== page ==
Posts Tagged ‘Isilon’

Honored to be part of a Cisco’s “Engineers Unplugged” session

While visiting Cisco Live in Milan this week, I was honored to present at the Cisco’s “Engineers Unplugged” show. Together with my Italian college and personal friend Fabio Chiodini we drew up a relatively new architecture for shared storage.

In this session we showed how you can basically use servers with local storage attached to deliver shared storage out of a software layer.

There are many products out there today that use this storage architecture. During Engineers Unplugged we only described the architecture and didn’t really go into specific products.

This new approach of delivering shared storage purely out of software is some of the new magic that we are starting to see out there. As the trademark of Engineers Unplugged seems to be drawing unicorns, we decided to include a unicorn right into the presentation:

Been practising on the Unicorn - Could have been greater, but ey!

Been practising on the Unicorn – Could have been greater, but ey!



“From hippo to Unicorn… It is easily done in software!”

@Lauren: We beat you to it this time 🙂 Shared storage out of software is so much magic we felt the unicorn should Read the rest of this entry »

Software-defined Storage: Fairy tale or Reality?

Nowadays the air is filled with the Software-defined Datacenter or SDDC for short. The idea behind this is awesome: As soon as we are able to define and manage compute, storage and networking using software only, we can define, build, scale and destroy virtual datacenters at the press of a button. On top, there’s a web portal. Underneath, there is just a generic x86 hardware platform.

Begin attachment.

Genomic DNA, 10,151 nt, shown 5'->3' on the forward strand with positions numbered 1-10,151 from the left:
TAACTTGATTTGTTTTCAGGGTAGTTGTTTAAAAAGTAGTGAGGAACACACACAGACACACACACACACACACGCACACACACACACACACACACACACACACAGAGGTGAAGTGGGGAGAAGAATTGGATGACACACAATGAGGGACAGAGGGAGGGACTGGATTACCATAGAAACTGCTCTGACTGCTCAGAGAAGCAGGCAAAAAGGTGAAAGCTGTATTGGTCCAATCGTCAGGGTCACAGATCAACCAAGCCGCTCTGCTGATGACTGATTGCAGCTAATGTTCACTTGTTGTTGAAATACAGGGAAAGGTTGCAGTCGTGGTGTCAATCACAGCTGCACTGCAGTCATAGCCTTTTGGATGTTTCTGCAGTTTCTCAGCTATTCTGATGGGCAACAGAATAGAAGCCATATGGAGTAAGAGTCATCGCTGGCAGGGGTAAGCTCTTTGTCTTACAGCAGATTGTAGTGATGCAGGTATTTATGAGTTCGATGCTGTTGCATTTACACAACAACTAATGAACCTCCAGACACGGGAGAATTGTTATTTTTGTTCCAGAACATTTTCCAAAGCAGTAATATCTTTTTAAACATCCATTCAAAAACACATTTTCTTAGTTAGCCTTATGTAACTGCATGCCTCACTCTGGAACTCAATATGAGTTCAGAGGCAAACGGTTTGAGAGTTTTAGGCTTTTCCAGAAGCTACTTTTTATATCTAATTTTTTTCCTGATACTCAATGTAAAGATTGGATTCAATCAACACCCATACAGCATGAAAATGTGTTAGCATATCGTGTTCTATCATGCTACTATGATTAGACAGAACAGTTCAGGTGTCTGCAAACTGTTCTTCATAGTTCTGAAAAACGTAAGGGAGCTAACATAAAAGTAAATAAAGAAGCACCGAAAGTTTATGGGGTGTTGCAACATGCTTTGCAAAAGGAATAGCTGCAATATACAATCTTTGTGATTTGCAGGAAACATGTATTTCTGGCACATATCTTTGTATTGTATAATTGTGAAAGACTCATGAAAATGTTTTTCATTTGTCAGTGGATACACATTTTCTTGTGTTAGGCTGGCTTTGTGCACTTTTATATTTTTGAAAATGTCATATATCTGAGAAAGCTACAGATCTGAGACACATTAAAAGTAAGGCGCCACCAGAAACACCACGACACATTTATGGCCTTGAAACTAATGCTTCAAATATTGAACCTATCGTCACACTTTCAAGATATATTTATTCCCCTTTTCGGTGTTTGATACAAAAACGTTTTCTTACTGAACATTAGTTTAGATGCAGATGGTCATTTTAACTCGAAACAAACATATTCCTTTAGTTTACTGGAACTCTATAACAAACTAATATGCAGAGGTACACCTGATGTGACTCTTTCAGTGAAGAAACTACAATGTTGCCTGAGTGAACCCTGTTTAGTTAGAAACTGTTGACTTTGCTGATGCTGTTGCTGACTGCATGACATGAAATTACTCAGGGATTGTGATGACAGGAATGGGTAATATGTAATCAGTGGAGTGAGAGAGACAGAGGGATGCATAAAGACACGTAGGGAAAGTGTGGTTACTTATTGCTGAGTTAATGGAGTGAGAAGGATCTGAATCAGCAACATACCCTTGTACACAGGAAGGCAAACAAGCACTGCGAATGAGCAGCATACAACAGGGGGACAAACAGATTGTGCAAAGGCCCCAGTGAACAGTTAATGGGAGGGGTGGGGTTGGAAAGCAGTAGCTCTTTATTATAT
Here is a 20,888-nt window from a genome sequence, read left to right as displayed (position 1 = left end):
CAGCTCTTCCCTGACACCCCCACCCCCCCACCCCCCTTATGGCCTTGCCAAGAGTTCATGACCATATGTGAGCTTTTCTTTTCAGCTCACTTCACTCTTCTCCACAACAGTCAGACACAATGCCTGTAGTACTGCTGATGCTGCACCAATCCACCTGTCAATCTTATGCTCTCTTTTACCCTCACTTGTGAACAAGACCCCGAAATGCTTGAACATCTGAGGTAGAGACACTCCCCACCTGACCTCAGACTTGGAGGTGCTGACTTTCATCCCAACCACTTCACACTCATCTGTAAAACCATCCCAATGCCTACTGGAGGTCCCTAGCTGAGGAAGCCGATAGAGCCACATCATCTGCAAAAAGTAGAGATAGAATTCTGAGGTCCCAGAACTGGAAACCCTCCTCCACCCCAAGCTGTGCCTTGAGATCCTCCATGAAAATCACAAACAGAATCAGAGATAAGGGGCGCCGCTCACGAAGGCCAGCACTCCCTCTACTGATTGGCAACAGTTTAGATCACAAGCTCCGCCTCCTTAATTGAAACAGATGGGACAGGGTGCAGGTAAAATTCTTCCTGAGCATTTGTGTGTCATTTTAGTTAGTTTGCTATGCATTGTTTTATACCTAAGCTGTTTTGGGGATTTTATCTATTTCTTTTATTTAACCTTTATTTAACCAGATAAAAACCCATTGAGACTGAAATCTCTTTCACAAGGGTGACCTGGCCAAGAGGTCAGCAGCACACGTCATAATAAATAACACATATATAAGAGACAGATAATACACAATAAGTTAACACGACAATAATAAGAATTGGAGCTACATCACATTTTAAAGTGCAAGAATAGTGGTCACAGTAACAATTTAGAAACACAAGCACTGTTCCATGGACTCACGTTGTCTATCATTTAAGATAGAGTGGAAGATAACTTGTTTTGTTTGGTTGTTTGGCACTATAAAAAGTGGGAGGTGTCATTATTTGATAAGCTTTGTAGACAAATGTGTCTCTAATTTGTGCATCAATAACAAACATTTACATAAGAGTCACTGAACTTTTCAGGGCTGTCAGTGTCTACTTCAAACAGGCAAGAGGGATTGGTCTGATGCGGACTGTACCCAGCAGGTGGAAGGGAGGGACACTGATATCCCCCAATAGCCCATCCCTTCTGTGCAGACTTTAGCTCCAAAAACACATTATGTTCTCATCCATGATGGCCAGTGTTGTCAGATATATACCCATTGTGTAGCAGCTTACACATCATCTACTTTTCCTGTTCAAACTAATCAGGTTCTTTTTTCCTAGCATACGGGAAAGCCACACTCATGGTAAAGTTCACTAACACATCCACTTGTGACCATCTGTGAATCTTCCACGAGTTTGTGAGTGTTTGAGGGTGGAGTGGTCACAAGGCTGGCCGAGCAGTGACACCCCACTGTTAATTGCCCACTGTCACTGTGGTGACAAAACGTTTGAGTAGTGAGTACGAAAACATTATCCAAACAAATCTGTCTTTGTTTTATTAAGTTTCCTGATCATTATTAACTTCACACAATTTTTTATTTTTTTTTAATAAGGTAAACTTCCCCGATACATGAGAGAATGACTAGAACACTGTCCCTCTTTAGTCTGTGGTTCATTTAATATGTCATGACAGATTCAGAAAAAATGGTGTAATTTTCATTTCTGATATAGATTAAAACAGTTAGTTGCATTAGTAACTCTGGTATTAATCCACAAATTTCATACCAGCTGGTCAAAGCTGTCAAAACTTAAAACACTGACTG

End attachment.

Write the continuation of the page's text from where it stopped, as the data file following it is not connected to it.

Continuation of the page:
Software-defined Storage

Software-defined compute is something that has been going on for years already. Most vendors that sell hypervisors, especially VMware have a lot of work into the software-defined pillar that is called “compute”.

But when we look at the storage component of the Software-defined Datacenter (often called SDS or Software-defined Storage), things aren’t as advanced as in the compute pillar. Or are they? Read the rest of this entry »

Soon to come
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